A group of Christians gathered at Renaissance Presbyterian Church (U.S.A.) in Chattanooga to construct “Crosses for Equality” to show their support of a non-discrimination and domestic partnership ordinance. Members of Renaissance and Mercy Junction, a PCUSA ministry, worked with kids in the neighborhood to saw the wood, spray the paint, and hammer some hope.

They constructed the rainbow-colored crosses on holy ground. That very soil bore witness to the fact that love could overcome discrimination. It was the same plot where the Rev. Leroy and Gloria Griffith were married over 40 years ago. 

Rev. Griffith and Ms. Gloria were a young interracial couple who wanted to be married in a church, but they couldn’t find a congregation who would risk the violence that threatened the celebration. So, the bride and groom stood on that plot of land without walls, declaring their love before God, friends, and family. In that historic moment, the couple professed their commitment to one another, and they joined in the hope that love would conquer the racism that plagued the city.

It was fitting that on that same plot of land, Rev. Griffith planted Renaissance Presbyterian Church, and now, the members of Mercy Junction use the land for a community garden and to construct crosses for equality.

According to Tennessee Law, it is currently legal to fire someone for being gay, lesbian, bisexual or transgender. That sort of discrimination would be disastrous for the young, burgeoning arts, technology and innovative businesses that Chattanooga is attracting. So, last November, the Chattanooga City Council passed an ordinance to make sure that discrimination based on sexual orientation can’t happen to its hard-working citizens. In addition, the ordinance provided domestic partner benefits for city workers.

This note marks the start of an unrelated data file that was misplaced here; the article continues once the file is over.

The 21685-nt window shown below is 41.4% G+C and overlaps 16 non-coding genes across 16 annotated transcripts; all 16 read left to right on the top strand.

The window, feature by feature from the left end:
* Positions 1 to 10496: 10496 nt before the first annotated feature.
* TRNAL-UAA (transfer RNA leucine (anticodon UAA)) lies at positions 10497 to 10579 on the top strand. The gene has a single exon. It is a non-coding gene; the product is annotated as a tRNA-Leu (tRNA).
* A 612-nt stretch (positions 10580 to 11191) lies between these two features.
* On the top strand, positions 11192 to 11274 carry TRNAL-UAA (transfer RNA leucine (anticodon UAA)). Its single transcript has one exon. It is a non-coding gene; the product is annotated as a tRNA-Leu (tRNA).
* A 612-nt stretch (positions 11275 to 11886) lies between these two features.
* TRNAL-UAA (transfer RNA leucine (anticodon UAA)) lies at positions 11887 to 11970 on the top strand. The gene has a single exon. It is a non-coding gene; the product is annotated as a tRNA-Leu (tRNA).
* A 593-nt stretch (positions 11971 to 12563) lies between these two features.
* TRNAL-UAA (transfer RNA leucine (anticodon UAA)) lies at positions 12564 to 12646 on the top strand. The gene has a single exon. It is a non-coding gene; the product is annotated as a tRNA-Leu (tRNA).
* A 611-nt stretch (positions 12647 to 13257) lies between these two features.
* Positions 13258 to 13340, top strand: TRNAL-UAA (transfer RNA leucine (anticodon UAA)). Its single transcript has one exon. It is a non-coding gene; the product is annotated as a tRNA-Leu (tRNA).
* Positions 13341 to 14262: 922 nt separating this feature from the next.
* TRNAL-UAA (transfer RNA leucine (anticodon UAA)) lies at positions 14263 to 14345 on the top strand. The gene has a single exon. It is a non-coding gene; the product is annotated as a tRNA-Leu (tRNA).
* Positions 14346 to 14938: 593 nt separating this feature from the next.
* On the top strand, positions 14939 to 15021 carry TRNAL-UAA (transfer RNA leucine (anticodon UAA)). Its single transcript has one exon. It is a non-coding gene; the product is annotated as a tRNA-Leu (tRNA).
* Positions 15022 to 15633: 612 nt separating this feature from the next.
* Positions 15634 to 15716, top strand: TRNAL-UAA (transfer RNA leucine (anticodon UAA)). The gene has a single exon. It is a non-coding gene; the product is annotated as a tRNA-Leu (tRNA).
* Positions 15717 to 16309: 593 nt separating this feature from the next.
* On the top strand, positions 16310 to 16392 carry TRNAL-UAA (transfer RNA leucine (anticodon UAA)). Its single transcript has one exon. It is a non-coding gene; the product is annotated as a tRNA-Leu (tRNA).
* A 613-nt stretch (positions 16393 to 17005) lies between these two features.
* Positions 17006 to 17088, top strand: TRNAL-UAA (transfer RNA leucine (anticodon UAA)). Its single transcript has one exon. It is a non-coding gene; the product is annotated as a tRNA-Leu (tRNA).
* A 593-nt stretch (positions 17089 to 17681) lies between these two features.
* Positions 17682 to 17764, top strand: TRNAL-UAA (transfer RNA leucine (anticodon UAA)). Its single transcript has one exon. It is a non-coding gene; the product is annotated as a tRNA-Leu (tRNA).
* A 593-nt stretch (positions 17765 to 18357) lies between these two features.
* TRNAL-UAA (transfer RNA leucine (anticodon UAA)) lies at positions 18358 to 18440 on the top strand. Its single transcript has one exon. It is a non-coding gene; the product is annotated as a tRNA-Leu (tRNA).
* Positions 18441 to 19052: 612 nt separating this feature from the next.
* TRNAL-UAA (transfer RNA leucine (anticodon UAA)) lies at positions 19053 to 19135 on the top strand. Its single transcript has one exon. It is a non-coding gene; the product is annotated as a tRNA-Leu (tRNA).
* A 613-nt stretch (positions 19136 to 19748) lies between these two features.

Quickly, the Tea Party organized a challenge to the ordinance, collecting a group of signatures to make sure that the ordinance goes on the ballot for the upcoming vote on August 7.

Now, people of faith are joining with Yes Chattanooga to speak out in support of their LGBTQ neighbors. Six communities have asked for the crosses, so they can display them in support of equality. Austin Young, who organized the demonstration with Mercy Junction and will be attending seminary in the fall said, “We wanted to show that we are standing for what we believe in, justice and love for all people. “

Ms. Gloria echoed the message, “Jesus died for all. Justice is for everyone. Love has no boundaries, no walls. When I vote, I shall vote in love.”

Carol Howard Merritt

Carol Howard Merritt is a pastor at First Presbyterian Church in Spring City, Tennessee. She is the author of Healing Spiritual Wounds. Her blog is hosted by the Century.

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